If the gaps between air bars are left open by omission of the filler plates 44, the web tends to have straight, flat stretches between adjacent air bars, and thus tends to drag on the air bars, unless substantially higher air pressure values are used than are needed with the plates 44 installed. Thus, the plates 44 may be omitted in cases where a relatively high air flow in contact with the web is desired for web drying and where the need for higher air pressure is acceptable. On the other hand, moving the plates 44 forwardly from the positions shown, so that they are more nearly at the same radius as the front walls 28 of the air bars, tends to reduce the pressure needed to maintain a smooth curvature of the web around the device and correspondingly reduces the rate of flow of air in contact with the web.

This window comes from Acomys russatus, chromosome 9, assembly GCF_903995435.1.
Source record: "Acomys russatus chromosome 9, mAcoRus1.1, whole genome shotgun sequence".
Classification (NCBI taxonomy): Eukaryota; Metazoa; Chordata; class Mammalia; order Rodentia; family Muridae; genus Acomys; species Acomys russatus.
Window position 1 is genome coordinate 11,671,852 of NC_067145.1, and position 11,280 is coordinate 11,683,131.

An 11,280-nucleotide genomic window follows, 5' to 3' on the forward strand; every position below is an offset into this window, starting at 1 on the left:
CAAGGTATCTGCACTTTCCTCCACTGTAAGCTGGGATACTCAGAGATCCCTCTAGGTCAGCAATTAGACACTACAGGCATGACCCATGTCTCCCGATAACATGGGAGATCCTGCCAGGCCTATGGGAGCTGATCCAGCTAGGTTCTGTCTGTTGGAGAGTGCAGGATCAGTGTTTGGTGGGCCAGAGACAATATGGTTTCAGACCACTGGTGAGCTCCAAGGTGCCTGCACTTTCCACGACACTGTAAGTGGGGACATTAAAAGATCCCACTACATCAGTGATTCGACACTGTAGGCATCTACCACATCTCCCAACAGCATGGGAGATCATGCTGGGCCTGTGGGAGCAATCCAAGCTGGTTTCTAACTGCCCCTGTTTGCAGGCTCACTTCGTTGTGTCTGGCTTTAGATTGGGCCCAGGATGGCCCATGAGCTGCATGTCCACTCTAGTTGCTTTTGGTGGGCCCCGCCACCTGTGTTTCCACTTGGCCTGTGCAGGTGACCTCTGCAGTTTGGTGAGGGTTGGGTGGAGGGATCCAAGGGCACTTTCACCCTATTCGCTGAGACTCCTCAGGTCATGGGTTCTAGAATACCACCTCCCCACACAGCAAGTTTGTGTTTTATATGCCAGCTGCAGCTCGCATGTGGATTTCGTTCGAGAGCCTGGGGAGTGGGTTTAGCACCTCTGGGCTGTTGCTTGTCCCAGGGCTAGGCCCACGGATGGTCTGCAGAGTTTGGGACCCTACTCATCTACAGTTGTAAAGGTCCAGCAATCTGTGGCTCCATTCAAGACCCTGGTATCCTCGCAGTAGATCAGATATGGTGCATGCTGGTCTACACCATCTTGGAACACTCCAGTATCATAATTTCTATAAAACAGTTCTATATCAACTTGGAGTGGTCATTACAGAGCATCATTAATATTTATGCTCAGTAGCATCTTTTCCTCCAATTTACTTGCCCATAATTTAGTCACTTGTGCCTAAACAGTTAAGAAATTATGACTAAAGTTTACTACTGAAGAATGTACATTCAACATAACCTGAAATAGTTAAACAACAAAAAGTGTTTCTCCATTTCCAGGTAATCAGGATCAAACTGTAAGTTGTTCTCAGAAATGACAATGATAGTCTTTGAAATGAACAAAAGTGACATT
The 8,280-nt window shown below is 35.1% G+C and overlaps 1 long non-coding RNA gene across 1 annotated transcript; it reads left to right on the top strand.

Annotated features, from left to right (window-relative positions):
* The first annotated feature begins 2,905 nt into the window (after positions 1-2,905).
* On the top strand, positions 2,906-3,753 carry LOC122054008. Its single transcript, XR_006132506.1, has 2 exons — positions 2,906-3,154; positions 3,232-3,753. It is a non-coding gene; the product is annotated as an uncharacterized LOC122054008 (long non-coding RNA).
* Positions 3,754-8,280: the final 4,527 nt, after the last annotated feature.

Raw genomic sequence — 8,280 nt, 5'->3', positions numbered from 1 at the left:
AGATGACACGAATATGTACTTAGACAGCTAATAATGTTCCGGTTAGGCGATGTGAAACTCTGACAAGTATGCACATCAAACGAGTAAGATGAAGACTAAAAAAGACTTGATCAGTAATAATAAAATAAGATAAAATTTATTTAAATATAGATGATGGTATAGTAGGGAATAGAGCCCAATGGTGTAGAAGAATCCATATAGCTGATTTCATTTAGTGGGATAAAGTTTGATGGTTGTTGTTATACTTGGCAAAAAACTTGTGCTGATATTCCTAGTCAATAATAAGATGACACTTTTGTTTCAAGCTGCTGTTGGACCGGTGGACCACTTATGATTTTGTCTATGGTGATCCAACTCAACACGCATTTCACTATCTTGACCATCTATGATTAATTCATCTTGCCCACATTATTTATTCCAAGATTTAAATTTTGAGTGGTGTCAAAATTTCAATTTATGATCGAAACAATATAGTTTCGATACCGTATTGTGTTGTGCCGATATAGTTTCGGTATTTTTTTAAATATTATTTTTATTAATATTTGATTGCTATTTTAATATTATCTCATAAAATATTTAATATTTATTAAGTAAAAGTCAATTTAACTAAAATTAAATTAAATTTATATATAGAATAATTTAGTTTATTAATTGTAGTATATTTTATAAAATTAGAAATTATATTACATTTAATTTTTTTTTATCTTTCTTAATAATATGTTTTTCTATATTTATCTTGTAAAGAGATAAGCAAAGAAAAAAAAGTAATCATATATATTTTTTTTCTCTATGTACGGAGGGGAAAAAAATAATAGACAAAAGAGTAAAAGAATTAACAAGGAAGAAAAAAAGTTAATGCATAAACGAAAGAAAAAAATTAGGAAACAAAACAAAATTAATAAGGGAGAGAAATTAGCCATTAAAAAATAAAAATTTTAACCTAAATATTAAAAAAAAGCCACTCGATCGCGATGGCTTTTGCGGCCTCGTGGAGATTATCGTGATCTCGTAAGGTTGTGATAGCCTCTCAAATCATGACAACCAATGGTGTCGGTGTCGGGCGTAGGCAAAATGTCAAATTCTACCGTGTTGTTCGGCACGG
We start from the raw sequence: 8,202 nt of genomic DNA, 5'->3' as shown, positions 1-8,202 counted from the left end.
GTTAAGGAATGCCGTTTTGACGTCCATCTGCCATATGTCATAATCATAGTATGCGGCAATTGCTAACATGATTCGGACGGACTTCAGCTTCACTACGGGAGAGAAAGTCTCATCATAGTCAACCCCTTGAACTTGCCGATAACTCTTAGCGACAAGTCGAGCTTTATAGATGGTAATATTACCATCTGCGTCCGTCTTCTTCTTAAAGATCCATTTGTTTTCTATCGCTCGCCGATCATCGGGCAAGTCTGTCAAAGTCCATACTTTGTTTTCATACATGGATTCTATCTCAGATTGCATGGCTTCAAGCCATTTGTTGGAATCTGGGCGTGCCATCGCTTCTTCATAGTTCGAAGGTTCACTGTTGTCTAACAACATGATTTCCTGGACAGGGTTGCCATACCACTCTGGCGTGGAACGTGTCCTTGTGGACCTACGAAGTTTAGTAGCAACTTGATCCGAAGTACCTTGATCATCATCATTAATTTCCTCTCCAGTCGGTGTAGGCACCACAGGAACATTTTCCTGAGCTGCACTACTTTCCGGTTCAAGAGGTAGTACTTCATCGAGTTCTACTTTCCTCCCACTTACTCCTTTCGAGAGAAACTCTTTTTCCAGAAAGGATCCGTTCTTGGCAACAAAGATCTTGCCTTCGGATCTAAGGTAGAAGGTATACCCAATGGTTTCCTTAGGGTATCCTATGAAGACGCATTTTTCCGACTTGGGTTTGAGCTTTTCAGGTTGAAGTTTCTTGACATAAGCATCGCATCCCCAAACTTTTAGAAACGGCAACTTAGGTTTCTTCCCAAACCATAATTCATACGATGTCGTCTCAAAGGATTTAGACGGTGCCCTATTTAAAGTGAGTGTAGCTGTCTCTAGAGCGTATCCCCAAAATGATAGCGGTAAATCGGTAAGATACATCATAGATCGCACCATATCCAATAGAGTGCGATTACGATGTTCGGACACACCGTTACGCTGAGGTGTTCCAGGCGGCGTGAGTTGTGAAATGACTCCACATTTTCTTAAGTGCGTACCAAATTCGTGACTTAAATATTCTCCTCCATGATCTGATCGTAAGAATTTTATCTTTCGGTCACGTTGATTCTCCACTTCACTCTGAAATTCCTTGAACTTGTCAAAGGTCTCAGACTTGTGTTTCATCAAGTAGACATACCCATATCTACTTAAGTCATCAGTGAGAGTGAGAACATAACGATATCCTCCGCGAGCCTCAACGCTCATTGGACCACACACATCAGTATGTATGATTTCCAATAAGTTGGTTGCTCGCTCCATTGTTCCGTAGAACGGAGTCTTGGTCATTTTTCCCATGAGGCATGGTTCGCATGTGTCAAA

Air turns such as device 5 are often used in arrays, such as is shown in FIG. 15, to contactlessly support and turn the web in order to provide the desired web path between other process equipment such as coaters and flotation dryers. The inventors of the present invention have found that web flutter occurring, for example, as the web moves from a lower air turn to an upper air turn in an air turn array can be reduced or eliminated by introducing a wing type foil or trailing sheet assembly on the air turn.